13 September 2017
New Study on Concurrent Use of cattle vet medicines
02 October 2017
AgriHealth recently completed new research investigating the impact of the concurrent use of veterinary medicines on antibiotic concentration in milk. Technical Manager Dr Laura Young says the reason for the study was a change in the Ministry for Primary Industries (MPI) milk supply regulations. Subsequently, some dairy farm auditors checked whether written milk with-holding advice was provided by veterinarians when two or more vet medicines were concurrently used to treat cows. Affected farmers approached veterinarians for this written authorisation last year, and veterinarians subsequently asked key vet medicine suppliers for assistance.
It is relatively common-place, and often best practice, to use multiple medicines to treat a single disease. Examples include use of an intramammary antibiotic alongside an injectable antibiotic, or the use of an anti-inflammatory and antibiotic concurrently, when treating mastitis. Additionally, when vets are called to see a sick cow, or perform surgery such as a caesarean, often several medicines are used to improve the cow’s chance of recovery.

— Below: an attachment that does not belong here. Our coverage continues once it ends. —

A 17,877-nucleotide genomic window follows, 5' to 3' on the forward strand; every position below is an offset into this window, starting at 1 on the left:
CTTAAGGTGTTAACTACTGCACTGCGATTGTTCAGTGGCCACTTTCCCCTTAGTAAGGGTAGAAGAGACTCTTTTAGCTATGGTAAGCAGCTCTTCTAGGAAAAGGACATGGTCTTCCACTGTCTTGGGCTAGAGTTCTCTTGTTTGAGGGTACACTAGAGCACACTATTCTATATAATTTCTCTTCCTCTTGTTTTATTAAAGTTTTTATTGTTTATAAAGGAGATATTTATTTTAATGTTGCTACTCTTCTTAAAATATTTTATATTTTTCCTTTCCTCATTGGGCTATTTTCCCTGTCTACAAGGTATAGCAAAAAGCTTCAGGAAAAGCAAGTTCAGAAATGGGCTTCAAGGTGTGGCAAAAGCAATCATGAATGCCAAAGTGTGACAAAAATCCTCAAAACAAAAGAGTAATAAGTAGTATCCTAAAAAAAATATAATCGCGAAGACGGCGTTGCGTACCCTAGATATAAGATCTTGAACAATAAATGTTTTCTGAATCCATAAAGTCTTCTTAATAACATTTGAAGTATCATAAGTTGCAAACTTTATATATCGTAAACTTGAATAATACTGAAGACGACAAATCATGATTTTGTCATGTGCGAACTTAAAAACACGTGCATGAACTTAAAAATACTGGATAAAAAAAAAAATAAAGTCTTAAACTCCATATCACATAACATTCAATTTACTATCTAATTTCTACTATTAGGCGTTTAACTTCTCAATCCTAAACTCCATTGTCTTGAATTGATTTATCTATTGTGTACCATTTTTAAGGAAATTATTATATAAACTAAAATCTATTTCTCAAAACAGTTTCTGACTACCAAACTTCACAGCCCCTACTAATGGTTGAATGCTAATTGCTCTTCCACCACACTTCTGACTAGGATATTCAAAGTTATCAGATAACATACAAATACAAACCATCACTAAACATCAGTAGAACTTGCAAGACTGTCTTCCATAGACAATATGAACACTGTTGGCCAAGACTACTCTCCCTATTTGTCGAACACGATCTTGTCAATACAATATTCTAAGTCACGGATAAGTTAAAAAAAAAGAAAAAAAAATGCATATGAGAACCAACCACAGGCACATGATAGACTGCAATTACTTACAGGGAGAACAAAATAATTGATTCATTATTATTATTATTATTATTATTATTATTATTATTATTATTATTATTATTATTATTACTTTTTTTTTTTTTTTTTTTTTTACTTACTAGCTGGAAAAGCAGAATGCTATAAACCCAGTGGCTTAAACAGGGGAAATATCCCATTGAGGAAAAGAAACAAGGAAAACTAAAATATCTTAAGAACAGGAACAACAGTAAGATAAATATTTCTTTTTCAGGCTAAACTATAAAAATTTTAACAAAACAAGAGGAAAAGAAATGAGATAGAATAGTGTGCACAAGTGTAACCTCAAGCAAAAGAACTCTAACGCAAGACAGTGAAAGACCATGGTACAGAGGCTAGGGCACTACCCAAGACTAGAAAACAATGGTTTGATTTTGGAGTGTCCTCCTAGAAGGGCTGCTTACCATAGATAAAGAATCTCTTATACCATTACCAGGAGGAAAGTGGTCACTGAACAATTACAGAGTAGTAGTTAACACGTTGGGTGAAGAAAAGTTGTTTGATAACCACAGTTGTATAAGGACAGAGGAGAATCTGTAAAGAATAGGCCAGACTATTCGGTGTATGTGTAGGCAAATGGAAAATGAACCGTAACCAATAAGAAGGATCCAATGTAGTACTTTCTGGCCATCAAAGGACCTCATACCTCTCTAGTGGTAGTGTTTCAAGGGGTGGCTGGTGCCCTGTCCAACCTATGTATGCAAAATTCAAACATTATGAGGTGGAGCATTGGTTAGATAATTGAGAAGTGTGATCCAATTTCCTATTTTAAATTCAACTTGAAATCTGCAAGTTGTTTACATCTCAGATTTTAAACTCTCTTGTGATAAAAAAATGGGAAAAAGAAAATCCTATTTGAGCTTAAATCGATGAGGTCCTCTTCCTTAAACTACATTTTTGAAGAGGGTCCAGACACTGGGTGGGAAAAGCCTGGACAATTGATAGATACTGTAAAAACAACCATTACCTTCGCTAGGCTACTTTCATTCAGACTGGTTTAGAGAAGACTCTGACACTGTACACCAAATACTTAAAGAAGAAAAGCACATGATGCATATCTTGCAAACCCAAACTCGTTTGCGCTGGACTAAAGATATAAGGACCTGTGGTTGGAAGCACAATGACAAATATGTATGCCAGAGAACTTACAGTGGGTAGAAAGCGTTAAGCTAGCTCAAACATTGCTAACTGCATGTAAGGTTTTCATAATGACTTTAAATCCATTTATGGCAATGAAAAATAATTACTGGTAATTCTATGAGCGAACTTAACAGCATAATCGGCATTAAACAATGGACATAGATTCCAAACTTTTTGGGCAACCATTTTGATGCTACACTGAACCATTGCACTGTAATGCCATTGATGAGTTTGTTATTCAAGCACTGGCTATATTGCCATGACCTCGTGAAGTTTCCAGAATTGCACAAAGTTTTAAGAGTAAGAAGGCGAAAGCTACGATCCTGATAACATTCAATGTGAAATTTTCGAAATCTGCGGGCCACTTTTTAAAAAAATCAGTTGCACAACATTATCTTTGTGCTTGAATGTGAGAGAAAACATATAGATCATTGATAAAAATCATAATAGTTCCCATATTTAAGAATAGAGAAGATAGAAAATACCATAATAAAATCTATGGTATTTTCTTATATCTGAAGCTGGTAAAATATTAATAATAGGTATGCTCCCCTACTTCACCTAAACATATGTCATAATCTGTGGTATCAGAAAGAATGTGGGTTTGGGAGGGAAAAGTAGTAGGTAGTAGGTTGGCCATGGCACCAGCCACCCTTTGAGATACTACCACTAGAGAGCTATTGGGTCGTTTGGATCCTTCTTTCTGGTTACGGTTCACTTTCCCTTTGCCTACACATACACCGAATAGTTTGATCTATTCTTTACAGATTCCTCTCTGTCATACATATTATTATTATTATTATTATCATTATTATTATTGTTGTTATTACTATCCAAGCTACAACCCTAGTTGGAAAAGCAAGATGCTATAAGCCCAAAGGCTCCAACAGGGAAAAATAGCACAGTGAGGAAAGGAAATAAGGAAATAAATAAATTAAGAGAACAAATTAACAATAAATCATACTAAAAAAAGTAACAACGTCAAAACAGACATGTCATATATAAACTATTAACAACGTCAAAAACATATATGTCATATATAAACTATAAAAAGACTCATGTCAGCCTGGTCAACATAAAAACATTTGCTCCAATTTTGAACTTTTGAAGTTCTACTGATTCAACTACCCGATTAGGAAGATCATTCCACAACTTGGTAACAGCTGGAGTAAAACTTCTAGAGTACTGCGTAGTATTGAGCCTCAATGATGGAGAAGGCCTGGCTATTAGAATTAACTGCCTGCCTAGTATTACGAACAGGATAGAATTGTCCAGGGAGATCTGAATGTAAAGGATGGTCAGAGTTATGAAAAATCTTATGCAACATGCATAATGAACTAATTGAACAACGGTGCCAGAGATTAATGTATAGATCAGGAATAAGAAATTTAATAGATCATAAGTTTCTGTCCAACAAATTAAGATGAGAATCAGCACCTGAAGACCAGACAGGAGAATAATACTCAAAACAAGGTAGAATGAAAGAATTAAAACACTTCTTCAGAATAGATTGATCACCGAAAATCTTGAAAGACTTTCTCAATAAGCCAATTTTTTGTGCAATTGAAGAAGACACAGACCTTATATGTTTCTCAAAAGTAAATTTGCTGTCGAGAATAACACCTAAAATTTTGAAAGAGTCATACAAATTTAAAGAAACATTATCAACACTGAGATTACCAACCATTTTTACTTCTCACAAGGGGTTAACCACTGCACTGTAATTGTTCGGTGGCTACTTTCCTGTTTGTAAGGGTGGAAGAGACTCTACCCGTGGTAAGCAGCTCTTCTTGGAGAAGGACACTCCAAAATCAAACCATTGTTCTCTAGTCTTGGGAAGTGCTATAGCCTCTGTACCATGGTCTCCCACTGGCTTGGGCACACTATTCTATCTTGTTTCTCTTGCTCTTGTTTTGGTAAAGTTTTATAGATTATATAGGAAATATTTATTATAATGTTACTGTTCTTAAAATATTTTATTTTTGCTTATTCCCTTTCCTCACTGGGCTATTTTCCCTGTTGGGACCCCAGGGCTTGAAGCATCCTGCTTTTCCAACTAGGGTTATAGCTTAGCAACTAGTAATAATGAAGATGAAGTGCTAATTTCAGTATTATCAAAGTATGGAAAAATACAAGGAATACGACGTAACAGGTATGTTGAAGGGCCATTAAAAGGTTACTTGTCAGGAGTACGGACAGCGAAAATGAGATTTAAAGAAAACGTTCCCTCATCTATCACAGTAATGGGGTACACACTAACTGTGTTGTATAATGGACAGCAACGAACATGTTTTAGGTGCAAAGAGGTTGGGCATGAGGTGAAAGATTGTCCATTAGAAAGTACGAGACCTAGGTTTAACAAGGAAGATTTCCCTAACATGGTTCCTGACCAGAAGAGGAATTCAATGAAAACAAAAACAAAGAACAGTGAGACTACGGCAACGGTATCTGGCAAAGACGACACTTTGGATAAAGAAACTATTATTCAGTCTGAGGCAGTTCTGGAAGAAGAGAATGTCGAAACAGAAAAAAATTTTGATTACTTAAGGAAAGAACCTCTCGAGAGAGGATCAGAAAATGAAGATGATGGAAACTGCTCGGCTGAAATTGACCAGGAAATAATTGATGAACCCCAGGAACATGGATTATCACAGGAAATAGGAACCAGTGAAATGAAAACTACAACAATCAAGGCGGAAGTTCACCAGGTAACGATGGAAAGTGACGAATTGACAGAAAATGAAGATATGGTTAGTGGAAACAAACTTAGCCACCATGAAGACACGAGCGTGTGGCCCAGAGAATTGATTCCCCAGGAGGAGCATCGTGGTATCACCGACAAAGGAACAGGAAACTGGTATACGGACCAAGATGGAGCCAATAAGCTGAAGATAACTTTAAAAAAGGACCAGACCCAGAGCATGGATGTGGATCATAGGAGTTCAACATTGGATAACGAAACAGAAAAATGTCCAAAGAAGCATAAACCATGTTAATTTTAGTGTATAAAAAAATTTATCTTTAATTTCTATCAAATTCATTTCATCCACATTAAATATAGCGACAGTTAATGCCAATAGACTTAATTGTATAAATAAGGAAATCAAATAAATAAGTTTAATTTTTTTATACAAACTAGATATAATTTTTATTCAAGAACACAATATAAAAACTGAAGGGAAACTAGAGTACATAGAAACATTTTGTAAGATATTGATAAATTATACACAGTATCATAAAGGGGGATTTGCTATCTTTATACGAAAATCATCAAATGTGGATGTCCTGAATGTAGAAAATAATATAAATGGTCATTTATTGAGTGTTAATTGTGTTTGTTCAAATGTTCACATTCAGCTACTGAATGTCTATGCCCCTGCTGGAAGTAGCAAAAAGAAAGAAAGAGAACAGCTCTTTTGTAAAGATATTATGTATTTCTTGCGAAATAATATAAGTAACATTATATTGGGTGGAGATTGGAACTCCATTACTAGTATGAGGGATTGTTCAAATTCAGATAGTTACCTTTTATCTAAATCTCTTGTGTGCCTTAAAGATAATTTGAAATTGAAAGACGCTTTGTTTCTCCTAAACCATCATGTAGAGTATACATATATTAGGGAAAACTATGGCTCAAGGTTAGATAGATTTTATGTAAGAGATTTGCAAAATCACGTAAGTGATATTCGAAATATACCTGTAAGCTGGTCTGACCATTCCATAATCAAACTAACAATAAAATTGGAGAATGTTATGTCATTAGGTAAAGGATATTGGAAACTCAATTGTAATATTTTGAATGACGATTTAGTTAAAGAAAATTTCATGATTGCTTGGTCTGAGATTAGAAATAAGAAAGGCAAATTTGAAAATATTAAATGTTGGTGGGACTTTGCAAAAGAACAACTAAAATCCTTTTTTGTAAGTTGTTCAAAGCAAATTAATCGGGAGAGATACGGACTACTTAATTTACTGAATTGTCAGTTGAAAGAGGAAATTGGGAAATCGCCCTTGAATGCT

Laura believed that milk clearance of antibiotics was unlikely to be affected by using more than one treatment, and felt further validation with commonly used vet medicine examples would provide extremely useful data for local vets and farmers. Consequently, AgriHealth funded an extensive study quantitatively measuring the concentration of antibiotics in milk following treatment with vet medicines.
Twenty pairs of veterinary medicine concurrent treatment regimes were included in the Study. Milk was proportionally sampled from five cows per treatment group, once the longest milk with-holding period for either vet medicine in the product pair was met. Milk samples were then tested, with results compared to the NZ Maximum Residue Level (MRL) for that antibiotic vet medicine.
Only two individual cows of the total 100 cows in the Study tested slightly above the MRL at the milking after the longest withholding period was met. The two outlier cows tested below MRL 24 hours (two milkings) later. It is important to note that all four quarters were treated with intramammary antibiotics.
AgriHealth believes this data provides reasonable confidence for vets to provide farmers with written milk with-holding period recommendations for concurrent use of veterinary medicines, and should reduce the volume of milk discarded unnecessarily.
AgriHealth Managing Director Ed Catherwood received numerous accolades from NZ veterinarians for funding this study. In particular, the large number of commonly used vet medicine product pairs tested (including use of numerous products outside the AgriHealth portfolio) was praised.
See the Technical Bulletin A6, titled 'Concurrent use of registered veterinary medicines in lactating dairy cows in New Zealand' here.